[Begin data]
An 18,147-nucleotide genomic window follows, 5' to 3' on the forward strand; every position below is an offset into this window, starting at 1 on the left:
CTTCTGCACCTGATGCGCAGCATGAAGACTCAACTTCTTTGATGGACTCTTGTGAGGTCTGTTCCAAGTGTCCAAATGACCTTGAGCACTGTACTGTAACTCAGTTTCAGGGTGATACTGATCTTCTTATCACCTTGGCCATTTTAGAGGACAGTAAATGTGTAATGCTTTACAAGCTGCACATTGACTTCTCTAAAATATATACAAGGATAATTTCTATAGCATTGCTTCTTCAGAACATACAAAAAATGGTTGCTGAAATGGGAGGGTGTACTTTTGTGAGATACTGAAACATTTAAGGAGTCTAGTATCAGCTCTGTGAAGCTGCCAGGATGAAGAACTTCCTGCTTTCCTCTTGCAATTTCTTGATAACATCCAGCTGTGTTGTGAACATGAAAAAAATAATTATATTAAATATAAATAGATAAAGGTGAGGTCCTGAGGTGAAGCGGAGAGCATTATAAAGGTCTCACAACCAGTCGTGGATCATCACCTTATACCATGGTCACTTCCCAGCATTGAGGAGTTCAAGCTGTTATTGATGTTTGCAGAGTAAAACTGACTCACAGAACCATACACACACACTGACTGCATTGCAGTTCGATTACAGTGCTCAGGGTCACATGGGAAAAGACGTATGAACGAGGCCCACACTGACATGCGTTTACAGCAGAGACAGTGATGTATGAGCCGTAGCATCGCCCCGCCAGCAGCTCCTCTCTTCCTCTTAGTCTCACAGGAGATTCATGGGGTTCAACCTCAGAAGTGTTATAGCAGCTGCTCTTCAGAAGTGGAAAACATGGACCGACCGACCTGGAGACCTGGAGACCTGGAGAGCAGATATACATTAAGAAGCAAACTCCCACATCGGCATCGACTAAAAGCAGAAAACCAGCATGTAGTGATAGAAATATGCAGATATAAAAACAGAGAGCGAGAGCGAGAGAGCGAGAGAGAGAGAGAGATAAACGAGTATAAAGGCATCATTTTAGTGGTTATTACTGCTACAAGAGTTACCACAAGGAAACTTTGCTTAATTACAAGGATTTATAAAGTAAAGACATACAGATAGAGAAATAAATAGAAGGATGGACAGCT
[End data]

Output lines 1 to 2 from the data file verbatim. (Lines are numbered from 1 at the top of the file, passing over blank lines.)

An 18,147-nucleotide genomic window follows, 5' to 3' on the forward strand; every position below is an offset into this window, starting at 1 on the left:
CTTCTGCACCTGATGCGCAGCATGAAGACTCAACTTCTTTGATGGACTCTTGTGAGGTCTGTTCCAAGTGTCCAAATGACCTTGAGCACTGTACTGTAACTCAGTTTCAGGGTGATACTGATCTTCTTATCACCTTGGCCATTTTAGAGGACAGTAAATGTGTAATGCTTTACAAGCTGCACATTGACTTCTCTAAAATATATACAAGGATAATTTCTATAGCATTGCTTCTTCAGAACATACAAAAAATGGTTGCTGAAATGGGAGGGTGTACTTTTGTGAGATACTGAAACATTTAAGGAGTCTAGTATCAGCTCTGTGAAGCTGCCAGGATGAAGAACTTCCTGCTTTCCTCTTGCAATTTCTTGATAACATCCAGCTGTGTTGTGAACATGAAAAAAATAATTATATTAAATATAAATAGATAAAGGTGAGGTCCTGAGGTGAAGCGGAGAGCATTATAAAGGTCTCACAACCAGTCGTGGATCATCACCTTATACCATGGTCACTTCCCAGCATTGAGGAGTTCAAGCTGTTATTGATGTTTGCAGAGTAAAACTGACTCACAGAACCATACACACACACTGACTGCATTGCAGTTCGATTACAGTGCTCAGGGTCACATGGGAAAAGACGTATGAACGAGGCCCACACTGACATGCGTTTACAGCAGAGACAGTGATGTATGAGCCGTAGCATCGCCCCGCCAGCAGCTCCTCTCTTCCTCTTAGTCTCACAGGAGATTCATGGGGTTCAACCTCAGAAGTGTTATAGCAGCTGCTCTTCAGAAGTGGAAAACATGGACCGACCGACCTGGAGACCTGGAGACCTGGAGAGCAGATATACATTAAGAAGCAAACTCCCACATCGGCATCGACTAAAAGCAGAAAACCAGCATGTAGTGATAGAAATATGCAGATATAAAAACAGAGAGCGAGAGCGAGAGAGCGAGAGAGAGAGAGAGATAAACGAGTATAAAGGCATCATTTTAGTGGTTATTACTGCTACAAGAGTTACCACAAGGAAACTTTGCTTAATTACAAGGATTTATAAAGTAAAGACATACAGATAGAGAAATAAATAGAAGGATGGACAGCT